This rare photograph was perhaps the first group picture at the original Franklin School located on Front (now Trent) and Grant Streets. The photograph was taken shortly after the completion of the school, circa 1889. When magnified the students are standing amongst large rocks that were moved out of the way when building. In the left lower corner, "Emil Guenther, Architect," is printed. Particular thanks to Bill Bronsch for this photograph.
This extraordinary picture of the original Franklin School was taken when it was located on Front (now Trent) and Grant Streets. The school was built in 1889 and this picture was taken "circa 1904." The school was gutted by fire (arson) about a year after it was purchased by the railroad, and then it was torn down in 1910.
This is, however, a very interesting picture for several reasons,especially when magnified. First, the three people seen congregating in front, are really only two. One of the two individuals moved during the period the film was being exposed. The same is true for the individual going up the school steps, as he or she is only a shadow of a moving person. This, perhaps, offers clues about the early camera used to take the shot. Second, the clock is at 6:00 sharp and there is snow on the ground, perhaps indicating the time of year. Ray Mosher noted that in all the pictures and sketches of the old school, the clock always showed 6:00. Perhaps the clock never worked or did so for a short time.
Historical Note: Recently, I learned from reporter, Pia Hallenberg Christensen, that it was customary to set clocks to 6:00 for photographs. Back in the early days, pictures were a big deal and symmetry was important. Caddywompus clocks were not as nice for pictures when compared to the nice, straight, up and down form. I believe this is true because several pictures of old schools show a consistent 6:00 on their clocks.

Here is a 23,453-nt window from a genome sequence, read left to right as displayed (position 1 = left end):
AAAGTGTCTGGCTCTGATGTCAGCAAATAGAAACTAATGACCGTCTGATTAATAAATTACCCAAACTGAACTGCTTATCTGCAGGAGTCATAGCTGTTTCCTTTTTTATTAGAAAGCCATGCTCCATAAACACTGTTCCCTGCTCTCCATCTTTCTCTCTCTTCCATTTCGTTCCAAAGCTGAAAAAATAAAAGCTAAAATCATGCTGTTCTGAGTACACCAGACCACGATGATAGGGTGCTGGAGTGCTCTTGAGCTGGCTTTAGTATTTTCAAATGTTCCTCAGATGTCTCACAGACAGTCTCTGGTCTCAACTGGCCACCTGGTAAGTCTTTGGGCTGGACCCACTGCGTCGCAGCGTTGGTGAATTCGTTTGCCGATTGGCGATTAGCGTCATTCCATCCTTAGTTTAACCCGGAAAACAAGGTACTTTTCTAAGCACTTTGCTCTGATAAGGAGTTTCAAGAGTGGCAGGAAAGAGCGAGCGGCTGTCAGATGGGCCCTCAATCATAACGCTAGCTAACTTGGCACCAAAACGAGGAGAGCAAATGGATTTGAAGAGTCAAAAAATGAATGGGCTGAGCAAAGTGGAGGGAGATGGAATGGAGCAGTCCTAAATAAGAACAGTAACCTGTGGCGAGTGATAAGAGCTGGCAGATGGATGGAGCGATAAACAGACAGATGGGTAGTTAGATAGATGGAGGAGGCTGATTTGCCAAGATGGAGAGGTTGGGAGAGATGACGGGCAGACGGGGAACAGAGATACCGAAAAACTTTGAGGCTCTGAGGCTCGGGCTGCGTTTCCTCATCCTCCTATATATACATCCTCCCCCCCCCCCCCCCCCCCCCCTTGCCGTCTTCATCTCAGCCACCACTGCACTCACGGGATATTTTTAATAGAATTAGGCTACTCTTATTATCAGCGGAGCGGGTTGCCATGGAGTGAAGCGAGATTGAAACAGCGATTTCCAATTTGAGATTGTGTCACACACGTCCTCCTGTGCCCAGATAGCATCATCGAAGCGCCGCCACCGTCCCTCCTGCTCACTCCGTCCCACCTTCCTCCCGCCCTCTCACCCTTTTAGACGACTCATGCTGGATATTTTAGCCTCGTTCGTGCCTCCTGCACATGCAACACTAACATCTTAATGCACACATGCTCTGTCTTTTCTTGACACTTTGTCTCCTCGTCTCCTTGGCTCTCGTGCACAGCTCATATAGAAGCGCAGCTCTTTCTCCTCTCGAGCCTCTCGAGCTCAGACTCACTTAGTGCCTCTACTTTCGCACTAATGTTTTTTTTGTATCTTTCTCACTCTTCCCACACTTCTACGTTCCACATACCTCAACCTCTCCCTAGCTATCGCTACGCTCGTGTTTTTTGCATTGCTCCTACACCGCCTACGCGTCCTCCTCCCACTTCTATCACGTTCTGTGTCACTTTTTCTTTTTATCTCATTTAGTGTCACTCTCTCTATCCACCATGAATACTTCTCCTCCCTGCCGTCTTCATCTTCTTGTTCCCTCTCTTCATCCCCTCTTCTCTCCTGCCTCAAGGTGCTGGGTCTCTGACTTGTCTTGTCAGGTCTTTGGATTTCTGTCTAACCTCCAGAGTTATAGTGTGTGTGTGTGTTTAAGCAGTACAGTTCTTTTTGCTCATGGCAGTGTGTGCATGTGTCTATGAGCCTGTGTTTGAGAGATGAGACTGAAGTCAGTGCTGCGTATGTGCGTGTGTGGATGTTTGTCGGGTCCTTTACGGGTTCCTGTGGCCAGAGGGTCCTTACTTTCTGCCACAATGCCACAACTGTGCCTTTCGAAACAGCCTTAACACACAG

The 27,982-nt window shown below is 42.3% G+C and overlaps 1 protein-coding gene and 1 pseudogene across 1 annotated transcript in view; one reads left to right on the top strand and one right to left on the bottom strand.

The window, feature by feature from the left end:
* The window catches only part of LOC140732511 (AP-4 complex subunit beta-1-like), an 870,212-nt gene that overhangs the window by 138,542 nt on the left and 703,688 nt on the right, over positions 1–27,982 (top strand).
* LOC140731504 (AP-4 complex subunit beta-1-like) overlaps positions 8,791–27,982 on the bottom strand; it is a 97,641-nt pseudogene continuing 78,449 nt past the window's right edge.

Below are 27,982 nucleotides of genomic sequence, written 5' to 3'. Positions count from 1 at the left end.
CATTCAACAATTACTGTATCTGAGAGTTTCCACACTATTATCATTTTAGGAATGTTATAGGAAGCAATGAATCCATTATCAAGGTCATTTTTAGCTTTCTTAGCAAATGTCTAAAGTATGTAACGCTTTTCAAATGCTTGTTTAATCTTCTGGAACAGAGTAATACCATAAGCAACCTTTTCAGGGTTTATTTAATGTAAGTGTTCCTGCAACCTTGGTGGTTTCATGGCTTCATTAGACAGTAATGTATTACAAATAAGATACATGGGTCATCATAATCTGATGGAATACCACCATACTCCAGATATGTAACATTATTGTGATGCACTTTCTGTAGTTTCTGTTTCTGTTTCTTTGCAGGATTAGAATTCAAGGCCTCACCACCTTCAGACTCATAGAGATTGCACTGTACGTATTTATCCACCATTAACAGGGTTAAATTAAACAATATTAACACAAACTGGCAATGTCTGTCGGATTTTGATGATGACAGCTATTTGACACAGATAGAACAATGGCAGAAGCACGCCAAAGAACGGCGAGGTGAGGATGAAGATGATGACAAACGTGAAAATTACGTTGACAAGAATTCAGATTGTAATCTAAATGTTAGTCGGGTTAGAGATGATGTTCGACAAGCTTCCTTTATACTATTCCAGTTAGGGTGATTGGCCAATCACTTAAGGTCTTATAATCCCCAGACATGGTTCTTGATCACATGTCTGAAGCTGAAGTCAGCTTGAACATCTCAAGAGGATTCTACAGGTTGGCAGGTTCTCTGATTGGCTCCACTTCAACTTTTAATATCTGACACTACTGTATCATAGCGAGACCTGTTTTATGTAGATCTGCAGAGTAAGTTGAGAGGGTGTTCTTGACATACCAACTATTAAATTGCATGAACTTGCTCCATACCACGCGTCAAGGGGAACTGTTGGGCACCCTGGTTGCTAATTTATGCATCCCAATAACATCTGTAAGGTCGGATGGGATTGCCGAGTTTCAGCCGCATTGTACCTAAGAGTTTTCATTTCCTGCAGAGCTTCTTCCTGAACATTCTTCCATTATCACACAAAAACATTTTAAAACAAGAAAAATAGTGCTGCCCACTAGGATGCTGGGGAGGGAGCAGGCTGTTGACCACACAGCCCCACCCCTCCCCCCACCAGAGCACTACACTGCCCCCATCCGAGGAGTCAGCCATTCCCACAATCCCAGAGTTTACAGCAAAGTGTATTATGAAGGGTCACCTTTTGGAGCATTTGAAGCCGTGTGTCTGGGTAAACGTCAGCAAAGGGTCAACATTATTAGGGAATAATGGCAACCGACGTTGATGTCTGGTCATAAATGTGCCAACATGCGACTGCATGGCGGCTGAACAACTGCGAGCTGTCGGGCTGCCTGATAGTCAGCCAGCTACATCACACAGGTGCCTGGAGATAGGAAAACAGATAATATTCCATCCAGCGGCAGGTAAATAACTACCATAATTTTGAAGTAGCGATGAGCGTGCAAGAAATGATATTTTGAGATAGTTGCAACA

Shadows on the ground suggest that the sun was in the western sky. Third, there are signs attached to the wooden fence that separates the walkway from the road. When magnified, one sign (along the road on the fence, behind the person) is almost legible. It reads something like, "Wind Restaurant Meals 10c & Up Off May and Market." Fourth, the walkway by the road may be a wooden one or perhaps the cement forms were very narrow similar to wooden slats. Fifth, the trees planted in front are young and the one on the right is a near sapling. There is a wooden fence around it to protect it from a mower or deer or students.
The power poles are fairly new and unblemished. One might think that electrical power was run along Front Street (now Trent) much sooner than 1904. This notion and the age of the young trees, along with the slow exposure of the camera cast questions about the true age of the photograph. Could it be older and closer to the school's earliest days? Compare it to the next picture taken in 1902 and published in the Biennial Report of the Public Schools of Spokane, WA, 1901-1902. Finally, check out the wood pile to the right. Ray Mosher expressed, "The pile looks to be two cords (4ft x 4ft x 8ft, each) high, seven cords wide, and who knows, maybe four cords deep (north-south). Sounds like about 56 cords. That took some work!" Given the chimneys scattered on the roof, there is little doubt that wood was used to heat the place. Special thanks to the MAC Museum for this and other images from yesteryear.
This 1902 photograph of the original Franklin school shows larger, more mature trees. Its age is certifiable because of the dated publication it was found (Biennial Report of the Public Schools of Spokane, WA, 1901-1902).
This is the Grant School in 1899.